On Thursday, Senate Republicans voted against a measure that would keep guns and explosives out of the hands of individuals on the FBI's consolidated terrorist watch list.
Republicans also voted against another measure that would expand background checks to gun shows and online firearms sales and increase the sharing of information between states and the national background check system.
After the vote, Democratic Senator Dianne Feinstein, who sponsored the terrorist watch list measure, stated,
If you need proof that Congress is a hostage to the gun lobby, look no further than today’s vote.
Indeed, it appears the GOP cares more about gun rights than the safety of Americans.
This all occurred just one day after at least 14 people were killed and 21 more wounded in San Bernardino, California -- one of the deadliest mass shootings in the past several years.
On Friday afternoon, the FBI announced the shooting will be investigated as an act of terrorism. We also know the shooters used legally obtained weapons and there's evidence at least one of the alleged perpetrators pledged allegiance to ISIS.
BREAKING: FBI said, "We are now investigating these horrific acts as acts of terrorism." #SanBernardino — Elite Daily (@EliteDaily) December 4, 2015
Moreover, even before the FBI's announcement, this incident was characterized as "terrorism" by some of the same people who voted against the terrorist watch list measure. This includes Republican presidential candidate Senator Ted Cruz, who said after the shooting,
Our prayers are with the families of those who were murdered and those who were shot. And all of us are deeply concerned that this is yet another manifestation of terrorism, radical Islamic terrorism here at home. This horrific murder underscores that we are in a time of war.
If we're at "war," as Cruz says, it appears he doesn't care if the people suspected of being the enemy are able to obtain arms.
Republican Senate Majority Whip John Cornyn claims his party opposes such measures because of the notion of "due process," in the sense people shouldn't be denied their constitutional rights simply because they've been placed on a list by the government.
But this standpoint is inconsistent. People on the federal terrorist watch list aren't even allowed to fly on planes, but it seems the GOP is fine with them owning dangerous weapons like those used in recent mass shootings.
The same politicians who don't want this country to accept refugees, innocent people fleeing terrorism, want suspected terrorists to be able to purchase guns.
They talk tough on terrorism, contending we must do everything we can to thwart future attacks, but apparently this doesn't include keeping firearms away from those who might commit terror attacks.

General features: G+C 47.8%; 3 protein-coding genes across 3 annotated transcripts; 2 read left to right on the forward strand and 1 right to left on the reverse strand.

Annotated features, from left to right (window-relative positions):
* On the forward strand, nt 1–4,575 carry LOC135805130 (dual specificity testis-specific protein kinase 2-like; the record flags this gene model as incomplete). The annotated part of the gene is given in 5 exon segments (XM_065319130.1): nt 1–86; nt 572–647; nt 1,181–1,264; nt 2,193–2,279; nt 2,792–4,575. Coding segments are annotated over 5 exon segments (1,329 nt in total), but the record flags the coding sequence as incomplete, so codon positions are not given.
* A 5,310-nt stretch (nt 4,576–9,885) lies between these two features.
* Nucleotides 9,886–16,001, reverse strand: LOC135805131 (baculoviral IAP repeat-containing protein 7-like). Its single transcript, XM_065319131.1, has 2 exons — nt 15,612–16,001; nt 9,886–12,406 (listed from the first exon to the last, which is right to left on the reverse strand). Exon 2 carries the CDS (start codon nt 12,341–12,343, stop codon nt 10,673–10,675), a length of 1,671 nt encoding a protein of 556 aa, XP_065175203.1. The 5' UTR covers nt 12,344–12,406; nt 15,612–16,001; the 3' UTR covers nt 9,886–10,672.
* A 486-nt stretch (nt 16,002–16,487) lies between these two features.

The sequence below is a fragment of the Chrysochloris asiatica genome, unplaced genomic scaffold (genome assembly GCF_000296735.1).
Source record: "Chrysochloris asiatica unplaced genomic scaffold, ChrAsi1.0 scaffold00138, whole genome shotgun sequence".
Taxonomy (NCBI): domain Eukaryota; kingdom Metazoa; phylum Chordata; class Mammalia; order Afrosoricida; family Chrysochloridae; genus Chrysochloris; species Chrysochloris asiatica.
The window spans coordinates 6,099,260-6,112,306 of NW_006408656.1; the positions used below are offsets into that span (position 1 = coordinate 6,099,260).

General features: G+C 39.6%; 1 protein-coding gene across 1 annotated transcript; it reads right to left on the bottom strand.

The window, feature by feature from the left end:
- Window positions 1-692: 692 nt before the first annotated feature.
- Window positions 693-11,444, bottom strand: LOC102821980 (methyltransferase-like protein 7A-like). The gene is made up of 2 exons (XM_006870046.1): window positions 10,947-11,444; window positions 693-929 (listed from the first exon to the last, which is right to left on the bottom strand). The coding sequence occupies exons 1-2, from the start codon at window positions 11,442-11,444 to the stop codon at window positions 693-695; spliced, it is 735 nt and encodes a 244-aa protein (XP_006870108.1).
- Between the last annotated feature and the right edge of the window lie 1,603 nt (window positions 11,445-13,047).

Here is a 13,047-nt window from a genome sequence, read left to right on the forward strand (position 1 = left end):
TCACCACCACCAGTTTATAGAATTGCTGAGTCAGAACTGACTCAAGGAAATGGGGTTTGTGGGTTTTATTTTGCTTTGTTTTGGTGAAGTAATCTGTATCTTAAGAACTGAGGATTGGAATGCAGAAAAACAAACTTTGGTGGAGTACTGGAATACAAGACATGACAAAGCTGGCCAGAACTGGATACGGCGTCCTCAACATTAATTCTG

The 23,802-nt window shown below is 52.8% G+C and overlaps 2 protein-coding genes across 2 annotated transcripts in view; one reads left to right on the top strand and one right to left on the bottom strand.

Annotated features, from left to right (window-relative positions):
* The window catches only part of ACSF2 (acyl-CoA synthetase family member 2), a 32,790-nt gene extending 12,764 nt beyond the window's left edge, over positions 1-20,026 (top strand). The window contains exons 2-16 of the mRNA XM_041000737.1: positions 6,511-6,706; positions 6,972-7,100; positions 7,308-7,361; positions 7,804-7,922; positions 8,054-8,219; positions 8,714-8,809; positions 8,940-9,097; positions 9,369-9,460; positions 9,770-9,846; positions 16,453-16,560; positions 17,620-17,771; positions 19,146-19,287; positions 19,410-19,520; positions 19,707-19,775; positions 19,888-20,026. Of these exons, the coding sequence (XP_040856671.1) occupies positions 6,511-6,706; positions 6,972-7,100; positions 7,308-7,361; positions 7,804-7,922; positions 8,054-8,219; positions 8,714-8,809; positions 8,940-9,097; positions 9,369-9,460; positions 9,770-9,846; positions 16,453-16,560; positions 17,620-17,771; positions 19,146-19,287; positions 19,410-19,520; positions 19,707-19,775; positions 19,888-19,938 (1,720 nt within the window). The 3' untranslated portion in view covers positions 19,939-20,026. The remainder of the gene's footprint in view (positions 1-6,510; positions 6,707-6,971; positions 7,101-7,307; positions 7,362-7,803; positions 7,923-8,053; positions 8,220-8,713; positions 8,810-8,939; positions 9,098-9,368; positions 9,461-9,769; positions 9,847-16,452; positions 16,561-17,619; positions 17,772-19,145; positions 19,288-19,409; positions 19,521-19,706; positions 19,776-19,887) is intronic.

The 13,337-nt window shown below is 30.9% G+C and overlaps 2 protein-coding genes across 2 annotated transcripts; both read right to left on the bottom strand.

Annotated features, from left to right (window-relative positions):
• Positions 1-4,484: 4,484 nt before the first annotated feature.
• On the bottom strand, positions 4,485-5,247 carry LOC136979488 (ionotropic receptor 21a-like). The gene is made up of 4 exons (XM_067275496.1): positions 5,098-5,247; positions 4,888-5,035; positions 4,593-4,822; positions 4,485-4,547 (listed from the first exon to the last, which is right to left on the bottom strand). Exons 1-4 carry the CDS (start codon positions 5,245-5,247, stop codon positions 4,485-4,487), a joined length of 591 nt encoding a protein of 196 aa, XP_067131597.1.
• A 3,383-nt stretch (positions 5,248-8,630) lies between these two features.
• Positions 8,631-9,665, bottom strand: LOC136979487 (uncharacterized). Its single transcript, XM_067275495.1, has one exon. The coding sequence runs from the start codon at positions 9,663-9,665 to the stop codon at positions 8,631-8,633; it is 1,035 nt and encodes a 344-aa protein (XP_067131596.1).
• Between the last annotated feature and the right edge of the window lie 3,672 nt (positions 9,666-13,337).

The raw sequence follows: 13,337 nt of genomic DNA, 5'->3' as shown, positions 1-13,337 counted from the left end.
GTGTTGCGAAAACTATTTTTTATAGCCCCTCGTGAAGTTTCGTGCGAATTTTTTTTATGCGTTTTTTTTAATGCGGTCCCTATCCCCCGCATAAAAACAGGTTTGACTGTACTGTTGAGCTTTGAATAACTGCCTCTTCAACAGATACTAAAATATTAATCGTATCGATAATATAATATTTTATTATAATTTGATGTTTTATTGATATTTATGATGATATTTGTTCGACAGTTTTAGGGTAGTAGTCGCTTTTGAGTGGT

Between 2004 and 2014, FBI data shows more than 2,000 people on the terrorist watch list bought a handgun, sports rifle or assault weapon.
What's more, it seems terrorist organizations are aware of what's been called the "terror gap" and how easy it is for essentially anyone in this country to purchase guns.
In 2011, American-born al-Qaeda spokesman Adam Yahiye Gadahn called for the terrorist group's followers to take advantage of America's lax gun laws.
America is absolutely awash with easily obtainable firearms. You can go down to a gun show at the local convention center and come away with a fully automatic assault rifle, without a background check, and most likely without having to show an identification card. So what are you waiting for?
But still, Republicans don't see the need to take actions to prevent suspected terrorists from buying guns.
The GOP claims be pro-life, but it's far more pro-gun. As the New York Times editorial board puts it,
[Republicans] are more worried about the possibility that someone might be turned away from a gun shop than shielding the public against violent criminals.
This can't continue.
Calling for common sense gun reform does not mean repealing the Second Amendment or confiscating all guns or punishing responsible gun owners for the violent actions of others. It's a matter of finding substantive ways to prevent future deaths from firearms.
The US has more guns per capita than any other country worldwide, and the highest homicide-by-firearm rate in the developed world.
To put this into perspective, America makes up around five percent of the world's population but possesses around 42 percent of all the world's privately owned firearms.
Meanwhile, there are around 30,000 gun-related deaths in the US annually. Around 10,000 are a consequence of gun violence and around 20,000 are suicides.
More gun control will not completely eradicate gun-related deaths, but inaction in the face of thousands of deaths every single year is counterintuitive, counterproductive and inexcusable.